“When it comes to determining when it makes sense to impeach a president, congressional Democrats are working with 200 words in the Constitution, three significant historical precedents, the fervor of impeachment advocates, the anxieties of swing-state members of Congress and all the polling data that a modern political party can buy.
None of this, unfortunately, tells them what to do when the president in question actually wants them to impeach him.
That Donald Trump actually wants to be impeached is an argument that Ben Domenech, the publisher of The Federalist, has been making for some time — that the president isn’t stumbling backward toward impeachment, but is actually eager for the fight.
In his email newsletter Monday morning, Domenech cited the last few days of Ukraine-related agitation as vindication, arguing that the circus atmosphere of congressional hearings, scenes of Joe Biden talking about corruption instead of health care or the economy, and wavering House Democrats getting forced into an impeachment vote by their angry colleagues and constituents are all exactly what Trump wants.”
David Lindsay: Tough piece, amazingly cogent. Trump needs and wants an impeachment attempt, to take the narration off his bad work, and the good ideas of the Democrats. He is losing the debate right now, and wants to change the topic. When the Senate finds him innocent, he declares total exoneration!
Here is are several comments I suported:
Trump’s support is locked in at 42% and nothing is going to change it. The Senate is not voting to convict. The election is less than 14 months away. An impeachment trial at this point would serve no purpose except to make the Democrats look foolish. If you haven’t been outraged by Trump by now to the point you won’t vote for him next November, impeachment isn’t going to change that. The Democrats should instead find a candidate who can inspire enough Americans to vote for them. Someone who doesn’t have the type of baggage as Trump when it comes to foreign money and influence. Someone who can speak to climate change and the environment, income inequality, immigration, foreign interference in our elections, deficit and debt and our fiscal solvency. And do it without going over the edge by pandering to every special interest group thereby turning off most level headed people. Impeachment would be a distraction from the issues that Americans need addressed during this campaign.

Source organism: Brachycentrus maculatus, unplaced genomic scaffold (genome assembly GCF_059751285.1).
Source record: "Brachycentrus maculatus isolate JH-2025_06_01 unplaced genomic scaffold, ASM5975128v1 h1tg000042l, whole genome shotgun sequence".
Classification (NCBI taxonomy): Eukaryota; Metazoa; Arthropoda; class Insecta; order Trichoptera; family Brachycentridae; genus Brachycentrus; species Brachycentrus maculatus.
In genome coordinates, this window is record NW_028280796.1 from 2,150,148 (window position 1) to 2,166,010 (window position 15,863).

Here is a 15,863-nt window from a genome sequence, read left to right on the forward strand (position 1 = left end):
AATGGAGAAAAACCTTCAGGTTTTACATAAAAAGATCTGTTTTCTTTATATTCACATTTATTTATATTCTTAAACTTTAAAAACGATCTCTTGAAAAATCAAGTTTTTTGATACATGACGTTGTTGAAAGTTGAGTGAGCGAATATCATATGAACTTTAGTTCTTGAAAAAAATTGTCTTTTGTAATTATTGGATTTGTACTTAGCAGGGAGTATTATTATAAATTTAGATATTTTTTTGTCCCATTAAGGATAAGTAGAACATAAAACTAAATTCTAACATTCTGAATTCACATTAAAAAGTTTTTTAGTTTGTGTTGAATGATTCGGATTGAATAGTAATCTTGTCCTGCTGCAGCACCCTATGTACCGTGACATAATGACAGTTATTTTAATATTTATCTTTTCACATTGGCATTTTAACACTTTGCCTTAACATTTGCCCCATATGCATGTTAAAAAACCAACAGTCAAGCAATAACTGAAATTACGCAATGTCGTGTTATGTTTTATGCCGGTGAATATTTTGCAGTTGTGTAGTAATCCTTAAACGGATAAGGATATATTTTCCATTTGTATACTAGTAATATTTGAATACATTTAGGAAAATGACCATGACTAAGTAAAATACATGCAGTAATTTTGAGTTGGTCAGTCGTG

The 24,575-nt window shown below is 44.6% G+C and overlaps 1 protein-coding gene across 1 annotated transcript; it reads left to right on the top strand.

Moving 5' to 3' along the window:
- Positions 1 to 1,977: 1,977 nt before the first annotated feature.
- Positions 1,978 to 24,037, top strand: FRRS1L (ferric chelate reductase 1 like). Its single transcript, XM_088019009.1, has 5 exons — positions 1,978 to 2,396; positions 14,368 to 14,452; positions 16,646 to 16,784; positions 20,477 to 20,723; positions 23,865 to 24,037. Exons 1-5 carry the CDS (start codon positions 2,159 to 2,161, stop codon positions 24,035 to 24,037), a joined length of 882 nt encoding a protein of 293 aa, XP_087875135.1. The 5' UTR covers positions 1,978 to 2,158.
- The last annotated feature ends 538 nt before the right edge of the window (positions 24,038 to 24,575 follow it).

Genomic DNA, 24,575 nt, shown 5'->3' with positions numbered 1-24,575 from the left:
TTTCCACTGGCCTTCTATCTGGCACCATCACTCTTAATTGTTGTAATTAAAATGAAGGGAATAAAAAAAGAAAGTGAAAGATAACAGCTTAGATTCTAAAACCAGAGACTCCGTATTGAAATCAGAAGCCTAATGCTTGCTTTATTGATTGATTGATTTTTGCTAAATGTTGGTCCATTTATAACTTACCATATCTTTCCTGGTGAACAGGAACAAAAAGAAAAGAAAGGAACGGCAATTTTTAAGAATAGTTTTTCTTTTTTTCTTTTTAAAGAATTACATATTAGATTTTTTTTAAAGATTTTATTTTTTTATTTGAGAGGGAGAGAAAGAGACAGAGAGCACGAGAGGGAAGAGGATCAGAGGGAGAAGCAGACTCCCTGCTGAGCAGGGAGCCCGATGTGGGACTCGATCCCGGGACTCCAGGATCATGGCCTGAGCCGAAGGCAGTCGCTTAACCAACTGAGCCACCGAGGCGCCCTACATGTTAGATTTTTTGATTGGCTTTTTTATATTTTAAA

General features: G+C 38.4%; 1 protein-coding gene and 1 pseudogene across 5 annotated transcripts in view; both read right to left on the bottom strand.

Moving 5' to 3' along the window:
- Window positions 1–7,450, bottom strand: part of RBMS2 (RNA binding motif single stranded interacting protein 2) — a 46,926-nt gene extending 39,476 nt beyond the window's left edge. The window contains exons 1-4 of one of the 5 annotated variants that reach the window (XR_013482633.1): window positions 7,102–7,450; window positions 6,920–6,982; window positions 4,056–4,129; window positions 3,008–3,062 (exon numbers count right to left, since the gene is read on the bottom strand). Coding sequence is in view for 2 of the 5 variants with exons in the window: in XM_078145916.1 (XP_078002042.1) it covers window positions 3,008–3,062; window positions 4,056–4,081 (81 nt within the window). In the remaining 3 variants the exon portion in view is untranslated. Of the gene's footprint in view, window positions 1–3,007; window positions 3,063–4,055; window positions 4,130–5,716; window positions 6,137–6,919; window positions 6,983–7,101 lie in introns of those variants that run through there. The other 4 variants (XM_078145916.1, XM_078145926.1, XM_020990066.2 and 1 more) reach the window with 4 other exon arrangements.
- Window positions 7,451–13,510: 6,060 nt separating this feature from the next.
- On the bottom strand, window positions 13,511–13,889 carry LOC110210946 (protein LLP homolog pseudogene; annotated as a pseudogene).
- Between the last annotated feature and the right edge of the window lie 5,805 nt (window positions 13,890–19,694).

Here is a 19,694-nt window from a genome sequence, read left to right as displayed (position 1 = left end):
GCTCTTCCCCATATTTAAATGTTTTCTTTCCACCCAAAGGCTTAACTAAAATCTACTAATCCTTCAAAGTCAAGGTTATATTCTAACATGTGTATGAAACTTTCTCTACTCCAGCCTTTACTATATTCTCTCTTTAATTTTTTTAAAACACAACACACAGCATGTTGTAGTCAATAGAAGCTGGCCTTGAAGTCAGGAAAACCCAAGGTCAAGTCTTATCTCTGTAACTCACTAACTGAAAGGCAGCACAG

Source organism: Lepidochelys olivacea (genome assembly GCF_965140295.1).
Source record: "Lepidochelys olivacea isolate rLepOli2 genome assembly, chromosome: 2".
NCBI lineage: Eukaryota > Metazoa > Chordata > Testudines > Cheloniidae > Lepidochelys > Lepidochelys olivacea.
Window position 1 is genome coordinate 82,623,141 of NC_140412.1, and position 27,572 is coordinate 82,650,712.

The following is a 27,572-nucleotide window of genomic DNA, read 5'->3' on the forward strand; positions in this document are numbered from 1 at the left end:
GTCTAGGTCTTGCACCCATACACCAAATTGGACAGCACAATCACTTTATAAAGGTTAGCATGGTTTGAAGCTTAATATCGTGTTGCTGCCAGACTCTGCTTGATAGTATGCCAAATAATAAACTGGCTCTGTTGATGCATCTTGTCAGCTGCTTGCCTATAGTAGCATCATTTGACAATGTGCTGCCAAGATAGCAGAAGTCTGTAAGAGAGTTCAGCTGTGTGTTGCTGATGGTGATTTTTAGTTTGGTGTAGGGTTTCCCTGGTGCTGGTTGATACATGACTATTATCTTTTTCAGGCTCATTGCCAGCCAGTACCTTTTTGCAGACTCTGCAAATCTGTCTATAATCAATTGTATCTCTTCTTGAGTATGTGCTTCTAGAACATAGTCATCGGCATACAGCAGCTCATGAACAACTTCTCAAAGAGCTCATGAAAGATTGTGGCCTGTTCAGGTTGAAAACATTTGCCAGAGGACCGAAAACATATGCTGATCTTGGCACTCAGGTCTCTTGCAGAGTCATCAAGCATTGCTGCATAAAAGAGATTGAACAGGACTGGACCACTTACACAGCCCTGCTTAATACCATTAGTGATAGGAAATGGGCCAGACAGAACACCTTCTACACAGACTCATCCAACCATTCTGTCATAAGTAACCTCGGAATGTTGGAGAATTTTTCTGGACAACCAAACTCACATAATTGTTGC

“Have the vote or don’t have it, we’ll be arguing about something completely different by the time Americans are going to the polls.” This is the crux of the matter, and the thing that Trump grasps, or at least embodies, better than anyone: politics is pure entertainment now, a day by day, moment by moment competition for attention between politicians, pundits & other influencers. From the president’s point of view, his obligation is not to the country but to his visibility. Like a pro-wrestler, he doesn’t care whether the audience boos him or cheers him, so long as they keep buying tickets to the show. Policy, whether pushing manufacturers to pollute or making it easier for psychopaths to arm themselves, only aspires to thrill his fans with his opponents’ anger. The enemies aren’t insecurity or injustice or foreign aggressors, but “liberals” and journalists. This isn’t a democracy, it’s a reality TV show, staged by the powerful to keep the people from meddling in self-government.
Speaker Pelosi is right to delay impeachment until it can be most effectively deployed. Starting impeachment at this moment means that it would be effectively over by the end of the year. If the Senate allows Trump to remain in power, it would give Trump all of the tools described by Mr. Douthat to be wielded during the run up to the 2020 election, making them highly potent. In the unlikely event that the Senate removed Trump, then Pence would be in power with the entire Trump apparatus, along with the Senate, at his disposal, and would confer a false sense of sanity and stability. (It should be remembered that Pence wants a Protestant Evangelical theocracy as fervently as Trump wants an autocracy.) Pelosi should delay impeachment proceedings until January, then use the media frenzy in service of the election. I would advise her to use the cliff-hanger device of leading the impeachment right up to election day and promising a vote immediately after the election. Hopefully this will sufficiently inspire opposition to Trump such that he and the Republican leadership will be voted out of office, giving her a mandate and making the impeachment an historical pronouncement. Further action by the Senate would be immaterial.